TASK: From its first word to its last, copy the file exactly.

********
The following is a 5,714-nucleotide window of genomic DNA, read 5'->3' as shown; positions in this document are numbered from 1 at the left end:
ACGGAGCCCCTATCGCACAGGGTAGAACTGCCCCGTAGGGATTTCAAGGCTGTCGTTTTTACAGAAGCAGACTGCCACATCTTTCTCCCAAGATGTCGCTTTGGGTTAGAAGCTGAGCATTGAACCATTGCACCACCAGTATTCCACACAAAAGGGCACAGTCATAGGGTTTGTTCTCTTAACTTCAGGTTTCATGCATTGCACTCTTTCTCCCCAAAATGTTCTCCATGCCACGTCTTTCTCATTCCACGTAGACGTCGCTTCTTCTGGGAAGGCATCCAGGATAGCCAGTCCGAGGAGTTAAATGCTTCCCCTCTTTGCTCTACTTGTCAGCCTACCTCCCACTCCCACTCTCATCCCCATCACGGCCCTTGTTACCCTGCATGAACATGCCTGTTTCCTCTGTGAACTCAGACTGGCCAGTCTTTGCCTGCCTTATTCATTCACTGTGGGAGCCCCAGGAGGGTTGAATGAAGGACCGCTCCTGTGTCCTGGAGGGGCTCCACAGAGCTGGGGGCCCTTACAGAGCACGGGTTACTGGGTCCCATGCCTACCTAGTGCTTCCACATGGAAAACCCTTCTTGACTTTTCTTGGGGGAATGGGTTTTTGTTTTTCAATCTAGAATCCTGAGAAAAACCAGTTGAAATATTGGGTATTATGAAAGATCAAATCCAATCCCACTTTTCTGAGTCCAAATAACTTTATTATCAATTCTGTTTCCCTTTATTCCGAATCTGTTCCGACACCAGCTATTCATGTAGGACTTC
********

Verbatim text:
The following is a 5,714-nucleotide window of genomic DNA, read 5'->3' as shown; positions in this document are numbered from 1 at the left end:
ACGGAGCCCCTATCGCACAGGGTAGAACTGCCCCGTAGGGATTTCAAGGCTGTCGTTTTTACAGAAGCAGACTGCCACATCTTTCTCCCAAGATGTCGCTTTGGGTTAGAAGCTGAGCATTGAACCATTGCACCACCAGTATTCCACACAAAAGGGCACAGTCATAGGGTTTGTTCTCTTAACTTCAGGTTTCATGCATTGCACTCTTTCTCCCCAAAATGTTCTCCATGCCACGTCTTTCTCATTCCACGTAGACGTCGCTTCTTCTGGGAAGGCATCCAGGATAGCCAGTCCGAGGAGTTAAATGCTTCCCCTCTTTGCTCTACTTGTCAGCCTACCTCCCACTCCCACTCTCATCCCCATCACGGCCCTTGTTACCCTGCATGAACATGCCTGTTTCCTCTGTGAACTCAGACTGGCCAGTCTTTGCCTGCCTTATTCATTCACTGTGGGAGCCCCAGGAGGGTTGAATGAAGGACCGCTCCTGTGTCCTGGAGGGGCTCCACAGAGCTGGGGGCCCTTACAGAGCACGGGTTACTGGGTCCCATGCCTACCTAGTGCTTCCACATGGAAAACCCTTCTTGACTTTTCTTGGGGGAATGGGTTTTTGTTTTTCAATCTAGAATCCTGAGAAAAACCAGTTGAAATATTGGGTATTATGAAAGATCAAATCCAATCCCACTTTTCTGAGTCCAAATAACTTTATTATCAATTCTGTTTCCCTTTATTCCGAATCTGTTCCGACACCAGCTATTCATGTAGGACTTC